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5 Steps You Need to Take Before Reopening Your Taproom, Tasting Room, or Restaurant

Restarting the economy is not going to be easy. Because the fight against COVID-19 is  ongoing, business owners need to play an active role in mitigating the spread of this novel coronavirus. If you run a taproom, tasting room, restaurant, or any business that places a high volume of people in close proximity to one another, your caution needs to be doubled. 

For all the breweries, distilleries, and restaurant owners out there, here are five important steps you need to take before you reopen your business to the public.

1. Pick a Date and Coordinate

When facing any crisis, timing is critical. Don’t rush to reopen the second the economy reopens. As tempting as it may be to reopen in a hurry, this is your best chance to establish new, health-conscious habits for you and your staff. This will also impact your patrons returning to their favorite spots.

Reach out to your employees, talk to them about their availability and their comfort coming to work. Based on their feedback, start to assemble your reopening team. 

2. Redesign with the CDC in Mind

You will need to redesign more than your floor plan. Putting social distance between your tables and chairs will help combat COVID-19, but it’s hardly the only way disease can spread in a restaurant. 

If there are places where customers tend to form lines in your store (at the bar, near the entrance, in the bathrooms, etc.), place markers down on the floor six feet apart to help people maintain a social distance. 

Be ready to print fresh menus for every customer or to clean your menus with sanitizer that is at least 80% alcohol after each use. Have a dress code ready for your workers that takes masks and gloves into account. 

3. Plan to Open with Half Your Staff

Bringing back your entire staff every day is not going to be feasible in the near future. 

First and foremost, your new and socially distanced floor plan should reduce the amount of customers you can serve at a time, so your full waitstaff won’t be necessary to handle customers.

That said, the situation is more complicated than coping with a new layout. You need to be ready to handle more frequent and longer sick leaves. If one of your staff members gets sick between now and the invention of a vaccine, they should stay home until they are sure they aren’t contagious. Adjusting to a reduced-staff model will give you greater flexibility to rotate workers in and out as needed.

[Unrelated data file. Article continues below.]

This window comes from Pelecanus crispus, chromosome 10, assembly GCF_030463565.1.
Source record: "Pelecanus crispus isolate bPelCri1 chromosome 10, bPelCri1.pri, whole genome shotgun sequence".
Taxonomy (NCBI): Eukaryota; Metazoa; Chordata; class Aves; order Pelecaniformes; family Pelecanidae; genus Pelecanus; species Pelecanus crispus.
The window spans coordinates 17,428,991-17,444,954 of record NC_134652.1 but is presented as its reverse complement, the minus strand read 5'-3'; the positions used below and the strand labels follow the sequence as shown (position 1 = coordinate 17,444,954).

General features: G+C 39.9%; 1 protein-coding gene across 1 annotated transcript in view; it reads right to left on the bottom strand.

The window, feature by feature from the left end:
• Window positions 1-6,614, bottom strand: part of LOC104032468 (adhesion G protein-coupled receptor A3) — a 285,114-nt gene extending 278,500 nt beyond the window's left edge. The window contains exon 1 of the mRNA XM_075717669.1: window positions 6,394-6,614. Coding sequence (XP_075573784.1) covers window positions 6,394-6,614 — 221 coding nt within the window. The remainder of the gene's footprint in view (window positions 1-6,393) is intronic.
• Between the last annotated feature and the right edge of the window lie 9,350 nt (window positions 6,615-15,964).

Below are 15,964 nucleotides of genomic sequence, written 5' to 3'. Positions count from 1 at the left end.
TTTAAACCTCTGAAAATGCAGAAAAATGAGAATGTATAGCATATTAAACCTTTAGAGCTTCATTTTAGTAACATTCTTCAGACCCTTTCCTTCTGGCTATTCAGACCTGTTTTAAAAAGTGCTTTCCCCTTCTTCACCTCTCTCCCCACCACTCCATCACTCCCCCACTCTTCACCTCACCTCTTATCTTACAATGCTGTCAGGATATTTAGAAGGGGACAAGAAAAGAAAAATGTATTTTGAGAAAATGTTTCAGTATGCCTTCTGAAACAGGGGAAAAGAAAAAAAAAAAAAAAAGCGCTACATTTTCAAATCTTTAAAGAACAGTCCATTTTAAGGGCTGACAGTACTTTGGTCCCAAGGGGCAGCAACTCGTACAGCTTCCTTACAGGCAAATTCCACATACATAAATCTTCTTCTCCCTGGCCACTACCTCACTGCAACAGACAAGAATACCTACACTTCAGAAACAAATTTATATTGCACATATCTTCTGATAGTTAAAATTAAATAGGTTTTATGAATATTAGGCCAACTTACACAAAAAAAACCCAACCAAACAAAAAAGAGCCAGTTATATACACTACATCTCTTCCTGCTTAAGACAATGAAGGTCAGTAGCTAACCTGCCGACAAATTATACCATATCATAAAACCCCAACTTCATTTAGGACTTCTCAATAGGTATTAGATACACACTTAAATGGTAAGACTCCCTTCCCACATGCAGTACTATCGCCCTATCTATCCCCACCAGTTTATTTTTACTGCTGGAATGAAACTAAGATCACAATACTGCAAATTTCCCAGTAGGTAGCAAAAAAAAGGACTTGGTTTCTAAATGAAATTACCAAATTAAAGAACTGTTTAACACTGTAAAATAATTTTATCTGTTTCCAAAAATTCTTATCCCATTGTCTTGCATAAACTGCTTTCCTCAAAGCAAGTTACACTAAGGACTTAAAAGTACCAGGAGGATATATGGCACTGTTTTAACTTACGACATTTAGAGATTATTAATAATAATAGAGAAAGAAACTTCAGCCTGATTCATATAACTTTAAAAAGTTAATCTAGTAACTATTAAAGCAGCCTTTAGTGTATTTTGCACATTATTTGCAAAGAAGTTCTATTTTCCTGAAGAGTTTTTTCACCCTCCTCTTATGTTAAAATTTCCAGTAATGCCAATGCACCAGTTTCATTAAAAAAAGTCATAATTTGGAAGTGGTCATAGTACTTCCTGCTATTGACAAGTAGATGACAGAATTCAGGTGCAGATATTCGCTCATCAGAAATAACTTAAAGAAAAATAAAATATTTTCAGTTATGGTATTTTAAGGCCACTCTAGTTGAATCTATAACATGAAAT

Lastly, reducing your staff both in the brewery, distillery, kitchen, and on your floor will reduce the likelihood of spreading disease from employee to employee or from employee to customer. 

4. Keep Morale in Mind

Your staff will be stressed during this time, and they will make mistakes along the way. Being supportive and understanding will be much more helpful than reprimanding your team. 

This does not mean you need to be an unfettered ray of sunshine 24/7. Right now, forced positivity will come across as disingenuous and won’t really set your staff at ease. 

Be candid with your staff and communicate with them as the situation changes. Set clear expectations about your new health and safety guidelines, make yourself available to answer any questions they have. 

5. Stay Informed

Don’t rely on your gut-instincts during a pandemic. There are dozens of resources available to help you navigate your business through this crisis, so take advantage of them. 

To start, check out KEG’s COVID-19 Resource center and get familiar with recommendations from the CDC, the National Beer Wholesalers Association, and other vital resources.

These steps are just the tip of the iceberg. If you have more questions about reopening your business during the COVID-19 epidemic, reach out to us any time. KEG consulting is here to help businesses like yours tackle these challenges.

#business #strategy #COVID

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